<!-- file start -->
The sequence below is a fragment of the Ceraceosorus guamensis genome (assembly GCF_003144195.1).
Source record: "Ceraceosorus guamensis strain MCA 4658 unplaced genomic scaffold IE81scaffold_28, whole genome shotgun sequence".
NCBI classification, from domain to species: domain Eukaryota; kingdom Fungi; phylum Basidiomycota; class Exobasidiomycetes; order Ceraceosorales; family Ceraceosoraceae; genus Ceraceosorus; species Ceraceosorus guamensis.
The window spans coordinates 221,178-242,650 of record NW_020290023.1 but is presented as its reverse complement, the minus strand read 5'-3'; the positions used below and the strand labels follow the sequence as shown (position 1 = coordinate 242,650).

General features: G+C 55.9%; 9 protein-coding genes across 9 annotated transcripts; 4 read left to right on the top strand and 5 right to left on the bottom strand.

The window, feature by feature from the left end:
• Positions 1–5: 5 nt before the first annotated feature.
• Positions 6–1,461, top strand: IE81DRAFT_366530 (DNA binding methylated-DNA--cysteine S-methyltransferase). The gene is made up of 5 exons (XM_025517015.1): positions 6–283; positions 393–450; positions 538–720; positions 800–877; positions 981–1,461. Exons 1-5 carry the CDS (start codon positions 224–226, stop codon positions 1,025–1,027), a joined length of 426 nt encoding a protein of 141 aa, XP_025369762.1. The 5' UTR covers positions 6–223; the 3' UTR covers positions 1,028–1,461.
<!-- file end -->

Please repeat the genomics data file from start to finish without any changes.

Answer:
The sequence below is a fragment of the Ceraceosorus guamensis genome (assembly GCF_003144195.1).
Source record: "Ceraceosorus guamensis strain MCA 4658 unplaced genomic scaffold IE81scaffold_28, whole genome shotgun sequence".
NCBI classification, from domain to species: domain Eukaryota; kingdom Fungi; phylum Basidiomycota; class Exobasidiomycetes; order Ceraceosorales; family Ceraceosoraceae; genus Ceraceosorus; species Ceraceosorus guamensis.
The window spans coordinates 221,178-242,650 of record NW_020290023.1 but is presented as its reverse complement, the minus strand read 5'-3'; the positions used below and the strand labels follow the sequence as shown (position 1 = coordinate 242,650).

General features: G+C 55.9%; 9 protein-coding genes across 9 annotated transcripts; 4 read left to right on the top strand and 5 right to left on the bottom strand.

The window, feature by feature from the left end:
• Positions 1–5: 5 nt before the first annotated feature.
• Positions 6–1,461, top strand: IE81DRAFT_366530 (DNA binding methylated-DNA--cysteine S-methyltransferase). The gene is made up of 5 exons (XM_025517015.1): positions 6–283; positions 393–450; positions 538–720; positions 800–877; positions 981–1,461. Exons 1-5 carry the CDS (start codon positions 224–226, stop codon positions 1,025–1,027), a joined length of 426 nt encoding a protein of 141 aa, XP_025369762.1. The 5' UTR covers positions 6–223; the 3' UTR covers positions 1,028–1,461.